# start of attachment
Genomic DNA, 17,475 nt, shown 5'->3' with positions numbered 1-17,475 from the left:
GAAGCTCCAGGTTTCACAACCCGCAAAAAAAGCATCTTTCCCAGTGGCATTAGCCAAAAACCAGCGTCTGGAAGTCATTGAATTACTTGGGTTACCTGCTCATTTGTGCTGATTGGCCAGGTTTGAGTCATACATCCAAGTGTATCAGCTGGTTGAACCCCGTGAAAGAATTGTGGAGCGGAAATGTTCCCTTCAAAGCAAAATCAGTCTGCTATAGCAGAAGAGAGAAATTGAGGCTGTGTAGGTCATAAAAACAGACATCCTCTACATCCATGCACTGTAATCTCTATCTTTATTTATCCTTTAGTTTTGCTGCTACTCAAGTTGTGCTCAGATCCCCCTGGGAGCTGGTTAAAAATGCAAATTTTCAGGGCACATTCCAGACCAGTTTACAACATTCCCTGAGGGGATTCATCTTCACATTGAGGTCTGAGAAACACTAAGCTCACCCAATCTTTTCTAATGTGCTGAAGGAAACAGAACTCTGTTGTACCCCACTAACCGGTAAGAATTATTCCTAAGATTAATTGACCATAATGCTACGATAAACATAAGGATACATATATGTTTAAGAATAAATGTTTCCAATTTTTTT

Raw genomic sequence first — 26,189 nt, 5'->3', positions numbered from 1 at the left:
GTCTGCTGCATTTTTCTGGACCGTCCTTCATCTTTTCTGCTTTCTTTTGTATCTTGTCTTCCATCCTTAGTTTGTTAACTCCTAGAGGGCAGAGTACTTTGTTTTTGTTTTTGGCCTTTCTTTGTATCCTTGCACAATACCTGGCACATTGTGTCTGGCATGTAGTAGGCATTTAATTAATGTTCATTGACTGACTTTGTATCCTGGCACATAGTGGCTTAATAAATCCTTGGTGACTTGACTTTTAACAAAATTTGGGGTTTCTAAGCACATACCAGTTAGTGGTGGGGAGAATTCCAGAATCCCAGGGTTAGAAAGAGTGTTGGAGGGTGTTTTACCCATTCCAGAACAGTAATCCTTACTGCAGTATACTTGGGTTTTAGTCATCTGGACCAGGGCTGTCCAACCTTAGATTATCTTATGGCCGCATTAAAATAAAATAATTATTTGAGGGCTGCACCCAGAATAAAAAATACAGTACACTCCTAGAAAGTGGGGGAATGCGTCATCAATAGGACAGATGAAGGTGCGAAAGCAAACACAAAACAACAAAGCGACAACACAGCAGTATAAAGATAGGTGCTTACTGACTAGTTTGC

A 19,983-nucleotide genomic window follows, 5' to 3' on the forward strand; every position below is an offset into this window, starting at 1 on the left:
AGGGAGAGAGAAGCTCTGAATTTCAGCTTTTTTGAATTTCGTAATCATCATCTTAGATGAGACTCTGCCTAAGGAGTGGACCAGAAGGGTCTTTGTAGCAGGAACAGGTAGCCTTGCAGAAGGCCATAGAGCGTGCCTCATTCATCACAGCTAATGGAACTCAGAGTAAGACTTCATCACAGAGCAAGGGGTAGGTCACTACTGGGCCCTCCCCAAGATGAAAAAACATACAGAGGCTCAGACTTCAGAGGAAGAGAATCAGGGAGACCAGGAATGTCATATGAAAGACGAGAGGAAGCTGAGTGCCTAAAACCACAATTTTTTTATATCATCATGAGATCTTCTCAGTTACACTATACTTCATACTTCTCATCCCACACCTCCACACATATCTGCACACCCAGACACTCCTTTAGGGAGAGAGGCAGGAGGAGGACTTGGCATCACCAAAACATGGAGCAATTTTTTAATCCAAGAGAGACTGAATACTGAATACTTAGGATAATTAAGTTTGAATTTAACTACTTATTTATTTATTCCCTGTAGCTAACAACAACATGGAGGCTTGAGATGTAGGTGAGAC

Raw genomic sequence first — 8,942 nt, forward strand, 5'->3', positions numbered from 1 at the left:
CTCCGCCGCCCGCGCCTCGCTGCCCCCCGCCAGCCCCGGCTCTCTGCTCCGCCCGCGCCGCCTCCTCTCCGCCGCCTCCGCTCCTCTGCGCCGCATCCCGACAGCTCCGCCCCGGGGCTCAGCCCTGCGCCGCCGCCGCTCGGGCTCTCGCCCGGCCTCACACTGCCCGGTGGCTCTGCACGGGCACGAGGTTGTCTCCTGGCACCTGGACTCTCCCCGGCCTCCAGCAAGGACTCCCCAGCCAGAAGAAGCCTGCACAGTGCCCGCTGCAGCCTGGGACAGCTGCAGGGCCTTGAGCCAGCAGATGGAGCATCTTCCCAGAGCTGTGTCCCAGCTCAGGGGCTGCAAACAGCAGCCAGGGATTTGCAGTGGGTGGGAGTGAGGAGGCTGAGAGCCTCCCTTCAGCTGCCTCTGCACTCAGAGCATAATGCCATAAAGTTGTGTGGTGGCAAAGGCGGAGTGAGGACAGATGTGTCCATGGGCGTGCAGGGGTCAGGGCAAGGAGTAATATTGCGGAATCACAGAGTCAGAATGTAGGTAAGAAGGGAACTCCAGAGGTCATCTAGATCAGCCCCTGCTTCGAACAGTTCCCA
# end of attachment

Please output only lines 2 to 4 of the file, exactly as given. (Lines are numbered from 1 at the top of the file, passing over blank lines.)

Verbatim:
GAAGCTCCAGGTTTCACAACCCGCAAAAAAAGCATCTTTCCCAGTGGCATTAGCCAAAAACCAGCGTCTGGAAGTCATTGAATTACTTGGGTTACCTGCTCATTTGTGCTGATTGGCCAGGTTTGAGTCATACATCCAAGTGTATCAGCTGGTTGAACCCCGTGAAAGAATTGTGGAGCGGAAATGTTCCCTTCAAAGCAAAATCAGTCTGCTATAGCAGAAGAGAGAAATTGAGGCTGTGTAGGTCATAAAAACAGACATCCTCTACATCCATGCACTGTAATCTCTATCTTTATTTATCCTTTAGTTTTGCTGCTACTCAAGTTGTGCTCAGATCCCCCTGGGAGCTGGTTAAAAATGCAAATTTTCAGGGCACATTCCAGACCAGTTTACAACATTCCCTGAGGGGATTCATCTTCACATTGAGGTCTGAGAAACACTAAGCTCACCCAATCTTTTCTAATGTGCTGAAGGAAACAGAACTCTGTTGTACCCCACTAACCGGTAAGAATTATTCCTAAGATTAATTGACCATAATGCTACGATAAACATAAGGATACATATATGTTTAAGAATAAATGTTTCCAATTTTTTT

Raw genomic sequence first — 26,189 nt, 5'->3', positions numbered from 1 at the left:
GTCTGCTGCATTTTTCTGGACCGTCCTTCATCTTTTCTGCTTTCTTTTGTATCTTGTCTTCCATCCTTAGTTTGTTAACTCCTAGAGGGCAGAGTACTTTGTTTTTGTTTTTGGCCTTTCTTTGTATCCTTGCACAATACCTGGCACATTGTGTCTGGCATGTAGTAGGCATTTAATTAATGTTCATTGACTGACTTTGTATCCTGGCACATAGTGGCTTAATAAATCCTTGGTGACTTGACTTTTAACAAAATTTGGGGTTTCTAAGCACATACCAGTTAGTGGTGGGGAGAATTCCAGAATCCCAGGGTTAGAAAGAGTGTTGGAGGGTGTTTTACCCATTCCAGAACAGTAATCCTTACTGCAGTATACTTGGGTTTTAGTCATCTGGACCAGGGCTGTCCAACCTTAGATTATCTTATGGCCGCATTAAAATAAAATAATTATTTGAGGGCTGCACCCAGAATAAAAAATACAGTACACTCCTAGAAAGTGGGGGAATGCGTCATCAATAGGACAGATGAAGGTGCGAAAGCAAACACAAAACAACAAAGCGACAACACAGCAGTATAAAGATAGGTGCTTACTGACTAGTTTGC